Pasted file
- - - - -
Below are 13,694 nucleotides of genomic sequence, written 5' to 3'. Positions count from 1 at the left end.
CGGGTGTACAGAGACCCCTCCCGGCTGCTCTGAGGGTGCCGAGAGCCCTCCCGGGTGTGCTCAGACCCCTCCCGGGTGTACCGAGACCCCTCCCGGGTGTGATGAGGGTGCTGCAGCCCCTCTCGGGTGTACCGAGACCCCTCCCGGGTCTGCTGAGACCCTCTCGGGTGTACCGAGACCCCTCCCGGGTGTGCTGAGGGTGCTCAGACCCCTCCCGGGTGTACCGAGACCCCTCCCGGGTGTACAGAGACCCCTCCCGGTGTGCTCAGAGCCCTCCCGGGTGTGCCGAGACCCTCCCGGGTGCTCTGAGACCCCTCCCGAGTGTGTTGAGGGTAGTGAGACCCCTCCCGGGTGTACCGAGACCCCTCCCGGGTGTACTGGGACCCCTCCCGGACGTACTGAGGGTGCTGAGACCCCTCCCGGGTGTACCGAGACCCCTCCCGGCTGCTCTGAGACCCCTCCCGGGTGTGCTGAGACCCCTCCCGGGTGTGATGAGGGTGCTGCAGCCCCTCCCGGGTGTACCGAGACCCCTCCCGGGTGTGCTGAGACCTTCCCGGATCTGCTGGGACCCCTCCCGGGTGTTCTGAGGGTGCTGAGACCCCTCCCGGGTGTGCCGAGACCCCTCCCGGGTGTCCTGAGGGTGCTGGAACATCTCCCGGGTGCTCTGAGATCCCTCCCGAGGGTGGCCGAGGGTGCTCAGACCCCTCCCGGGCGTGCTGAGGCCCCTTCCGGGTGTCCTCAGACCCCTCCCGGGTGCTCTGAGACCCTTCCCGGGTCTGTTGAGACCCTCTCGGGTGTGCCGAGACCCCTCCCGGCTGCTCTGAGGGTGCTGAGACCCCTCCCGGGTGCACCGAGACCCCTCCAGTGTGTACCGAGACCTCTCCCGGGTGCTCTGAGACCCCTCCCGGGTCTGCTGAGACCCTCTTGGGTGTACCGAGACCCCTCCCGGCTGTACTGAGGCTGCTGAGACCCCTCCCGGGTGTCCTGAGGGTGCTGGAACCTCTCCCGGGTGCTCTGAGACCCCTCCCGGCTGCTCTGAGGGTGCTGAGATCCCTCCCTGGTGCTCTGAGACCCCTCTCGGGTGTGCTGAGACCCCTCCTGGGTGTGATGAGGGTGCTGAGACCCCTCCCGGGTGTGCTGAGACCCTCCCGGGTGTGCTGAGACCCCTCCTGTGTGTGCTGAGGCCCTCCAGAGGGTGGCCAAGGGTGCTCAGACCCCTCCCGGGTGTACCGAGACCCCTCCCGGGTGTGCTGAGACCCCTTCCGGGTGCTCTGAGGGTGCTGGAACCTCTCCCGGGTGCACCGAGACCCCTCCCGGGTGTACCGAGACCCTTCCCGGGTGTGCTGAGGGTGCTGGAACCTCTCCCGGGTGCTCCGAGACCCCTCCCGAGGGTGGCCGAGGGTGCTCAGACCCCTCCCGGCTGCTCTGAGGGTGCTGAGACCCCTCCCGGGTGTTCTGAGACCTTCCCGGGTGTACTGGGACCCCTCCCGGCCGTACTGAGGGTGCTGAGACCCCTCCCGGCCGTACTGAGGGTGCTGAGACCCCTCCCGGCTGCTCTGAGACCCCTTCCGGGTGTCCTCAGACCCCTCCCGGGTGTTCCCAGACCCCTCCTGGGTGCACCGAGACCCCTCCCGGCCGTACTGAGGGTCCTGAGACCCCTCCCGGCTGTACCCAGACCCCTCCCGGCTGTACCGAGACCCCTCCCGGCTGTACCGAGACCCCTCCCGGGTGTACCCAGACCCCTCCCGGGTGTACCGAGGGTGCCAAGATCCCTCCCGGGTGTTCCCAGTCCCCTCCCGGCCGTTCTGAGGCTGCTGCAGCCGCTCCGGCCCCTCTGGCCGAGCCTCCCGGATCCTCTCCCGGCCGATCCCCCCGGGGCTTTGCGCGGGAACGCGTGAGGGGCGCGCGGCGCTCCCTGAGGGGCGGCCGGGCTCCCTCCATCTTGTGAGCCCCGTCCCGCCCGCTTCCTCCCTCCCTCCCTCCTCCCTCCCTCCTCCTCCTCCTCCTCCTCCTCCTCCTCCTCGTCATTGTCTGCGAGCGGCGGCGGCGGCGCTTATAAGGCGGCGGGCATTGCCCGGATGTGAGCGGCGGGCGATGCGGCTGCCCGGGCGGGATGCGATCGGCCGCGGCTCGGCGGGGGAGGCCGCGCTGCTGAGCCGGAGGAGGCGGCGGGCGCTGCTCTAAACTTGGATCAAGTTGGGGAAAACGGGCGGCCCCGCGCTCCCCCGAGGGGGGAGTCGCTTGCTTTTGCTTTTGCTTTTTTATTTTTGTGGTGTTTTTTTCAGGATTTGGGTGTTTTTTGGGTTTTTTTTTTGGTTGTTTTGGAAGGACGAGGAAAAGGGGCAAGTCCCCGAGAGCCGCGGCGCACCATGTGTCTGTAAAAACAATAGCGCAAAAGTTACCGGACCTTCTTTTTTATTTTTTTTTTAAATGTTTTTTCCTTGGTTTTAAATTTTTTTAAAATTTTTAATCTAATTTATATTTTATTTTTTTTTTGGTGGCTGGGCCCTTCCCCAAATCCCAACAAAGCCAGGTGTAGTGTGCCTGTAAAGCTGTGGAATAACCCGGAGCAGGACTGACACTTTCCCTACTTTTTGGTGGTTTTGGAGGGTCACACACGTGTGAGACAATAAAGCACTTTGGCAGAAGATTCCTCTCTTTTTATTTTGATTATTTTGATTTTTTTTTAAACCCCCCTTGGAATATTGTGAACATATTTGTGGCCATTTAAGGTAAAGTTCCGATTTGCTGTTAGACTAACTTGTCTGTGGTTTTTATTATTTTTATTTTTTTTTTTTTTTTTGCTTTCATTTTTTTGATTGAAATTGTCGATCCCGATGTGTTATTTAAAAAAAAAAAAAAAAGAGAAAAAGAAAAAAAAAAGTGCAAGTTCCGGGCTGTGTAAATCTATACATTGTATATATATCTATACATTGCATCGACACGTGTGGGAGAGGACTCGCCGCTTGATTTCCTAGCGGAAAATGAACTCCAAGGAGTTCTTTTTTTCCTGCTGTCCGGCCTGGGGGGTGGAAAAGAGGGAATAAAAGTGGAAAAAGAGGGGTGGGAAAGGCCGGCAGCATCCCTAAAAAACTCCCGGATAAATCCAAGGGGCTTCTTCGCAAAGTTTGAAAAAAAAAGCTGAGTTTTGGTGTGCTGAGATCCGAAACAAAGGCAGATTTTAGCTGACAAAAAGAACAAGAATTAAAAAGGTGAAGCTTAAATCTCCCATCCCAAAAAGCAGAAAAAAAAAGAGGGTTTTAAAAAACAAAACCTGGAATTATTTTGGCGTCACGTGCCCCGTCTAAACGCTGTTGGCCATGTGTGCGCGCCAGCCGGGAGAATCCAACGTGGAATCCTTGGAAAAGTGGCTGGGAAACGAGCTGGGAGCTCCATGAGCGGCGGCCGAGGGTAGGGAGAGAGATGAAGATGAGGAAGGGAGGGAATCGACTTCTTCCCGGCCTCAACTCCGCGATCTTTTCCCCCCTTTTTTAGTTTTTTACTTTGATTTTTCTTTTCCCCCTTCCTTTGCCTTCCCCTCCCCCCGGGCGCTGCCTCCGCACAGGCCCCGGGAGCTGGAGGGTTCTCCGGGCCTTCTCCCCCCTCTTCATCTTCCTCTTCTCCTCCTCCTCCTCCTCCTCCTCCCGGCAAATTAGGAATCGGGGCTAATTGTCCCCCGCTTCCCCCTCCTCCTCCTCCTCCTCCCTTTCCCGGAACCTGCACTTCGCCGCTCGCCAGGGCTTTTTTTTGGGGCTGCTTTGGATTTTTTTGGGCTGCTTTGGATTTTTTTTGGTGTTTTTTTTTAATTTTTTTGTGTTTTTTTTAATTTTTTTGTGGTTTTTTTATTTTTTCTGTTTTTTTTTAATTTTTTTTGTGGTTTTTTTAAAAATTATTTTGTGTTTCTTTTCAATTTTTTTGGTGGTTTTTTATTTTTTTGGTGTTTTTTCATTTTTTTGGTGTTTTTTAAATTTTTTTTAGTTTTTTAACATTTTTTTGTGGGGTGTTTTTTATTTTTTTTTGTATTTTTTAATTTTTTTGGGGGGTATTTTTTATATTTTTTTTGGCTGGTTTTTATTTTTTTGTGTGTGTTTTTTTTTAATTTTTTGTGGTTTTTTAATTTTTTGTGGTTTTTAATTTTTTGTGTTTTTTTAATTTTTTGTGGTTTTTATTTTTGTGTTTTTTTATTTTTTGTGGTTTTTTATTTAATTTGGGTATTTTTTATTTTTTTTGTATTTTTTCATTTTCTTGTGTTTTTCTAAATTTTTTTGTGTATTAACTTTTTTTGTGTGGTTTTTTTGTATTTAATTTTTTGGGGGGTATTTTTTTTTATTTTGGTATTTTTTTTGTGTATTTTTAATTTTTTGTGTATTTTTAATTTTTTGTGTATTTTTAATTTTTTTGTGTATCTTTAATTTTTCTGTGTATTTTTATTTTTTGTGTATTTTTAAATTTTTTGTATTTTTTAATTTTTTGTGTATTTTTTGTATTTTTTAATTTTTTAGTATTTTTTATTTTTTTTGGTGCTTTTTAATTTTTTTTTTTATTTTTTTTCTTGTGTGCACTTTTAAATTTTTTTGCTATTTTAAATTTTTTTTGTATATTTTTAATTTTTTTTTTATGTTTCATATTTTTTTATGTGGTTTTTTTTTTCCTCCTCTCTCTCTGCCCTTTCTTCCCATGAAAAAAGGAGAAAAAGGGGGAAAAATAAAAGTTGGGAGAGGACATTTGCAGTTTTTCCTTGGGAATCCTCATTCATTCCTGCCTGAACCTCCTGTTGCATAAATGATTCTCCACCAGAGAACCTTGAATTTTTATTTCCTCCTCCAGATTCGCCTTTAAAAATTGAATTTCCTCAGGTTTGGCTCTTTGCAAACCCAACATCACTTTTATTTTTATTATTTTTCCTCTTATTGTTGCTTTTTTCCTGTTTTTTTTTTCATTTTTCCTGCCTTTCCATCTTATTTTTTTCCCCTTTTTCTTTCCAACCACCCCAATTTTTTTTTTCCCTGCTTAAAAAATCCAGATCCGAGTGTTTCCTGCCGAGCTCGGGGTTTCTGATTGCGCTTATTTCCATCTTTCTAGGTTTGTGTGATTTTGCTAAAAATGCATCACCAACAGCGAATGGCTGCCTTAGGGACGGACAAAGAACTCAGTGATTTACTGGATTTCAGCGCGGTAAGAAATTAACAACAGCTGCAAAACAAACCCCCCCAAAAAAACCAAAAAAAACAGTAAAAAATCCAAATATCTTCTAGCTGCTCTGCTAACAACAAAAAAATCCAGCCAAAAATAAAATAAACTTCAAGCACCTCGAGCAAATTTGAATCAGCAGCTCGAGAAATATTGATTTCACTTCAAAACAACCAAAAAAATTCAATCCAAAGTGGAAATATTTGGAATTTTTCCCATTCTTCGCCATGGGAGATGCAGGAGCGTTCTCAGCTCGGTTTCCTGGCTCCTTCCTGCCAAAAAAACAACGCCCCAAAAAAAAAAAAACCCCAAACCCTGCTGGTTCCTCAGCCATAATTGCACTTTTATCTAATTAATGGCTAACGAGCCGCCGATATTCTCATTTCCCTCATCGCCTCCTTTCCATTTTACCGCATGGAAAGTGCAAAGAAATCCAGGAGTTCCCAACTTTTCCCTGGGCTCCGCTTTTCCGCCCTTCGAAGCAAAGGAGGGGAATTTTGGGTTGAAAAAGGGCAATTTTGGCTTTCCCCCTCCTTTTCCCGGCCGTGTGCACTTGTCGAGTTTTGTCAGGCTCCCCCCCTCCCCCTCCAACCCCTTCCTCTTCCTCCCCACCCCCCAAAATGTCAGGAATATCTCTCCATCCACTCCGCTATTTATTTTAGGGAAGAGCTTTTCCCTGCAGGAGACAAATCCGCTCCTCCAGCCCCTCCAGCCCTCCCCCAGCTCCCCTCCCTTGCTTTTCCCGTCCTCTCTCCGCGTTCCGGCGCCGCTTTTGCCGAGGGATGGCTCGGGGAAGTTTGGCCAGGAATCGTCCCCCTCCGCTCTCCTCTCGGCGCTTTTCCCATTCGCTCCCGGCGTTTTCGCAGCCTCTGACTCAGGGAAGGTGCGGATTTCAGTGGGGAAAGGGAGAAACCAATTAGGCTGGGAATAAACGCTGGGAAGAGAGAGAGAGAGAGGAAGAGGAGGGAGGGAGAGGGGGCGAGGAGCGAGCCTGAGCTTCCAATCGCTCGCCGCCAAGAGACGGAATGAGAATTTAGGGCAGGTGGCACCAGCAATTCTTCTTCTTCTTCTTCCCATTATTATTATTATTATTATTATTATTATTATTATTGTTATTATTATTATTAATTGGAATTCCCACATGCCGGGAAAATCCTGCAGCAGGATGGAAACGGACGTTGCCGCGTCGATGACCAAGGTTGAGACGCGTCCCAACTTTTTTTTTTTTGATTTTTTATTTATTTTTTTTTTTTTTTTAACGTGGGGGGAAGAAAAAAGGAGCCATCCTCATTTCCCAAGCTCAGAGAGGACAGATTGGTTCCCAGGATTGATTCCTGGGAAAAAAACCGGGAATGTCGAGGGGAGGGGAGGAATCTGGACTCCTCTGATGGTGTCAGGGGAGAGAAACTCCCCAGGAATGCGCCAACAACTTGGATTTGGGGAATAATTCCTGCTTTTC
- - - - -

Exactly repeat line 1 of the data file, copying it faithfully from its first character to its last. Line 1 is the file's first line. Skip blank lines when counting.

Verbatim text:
Below are 13,694 nucleotides of genomic sequence, written 5' to 3'. Positions count from 1 at the left end.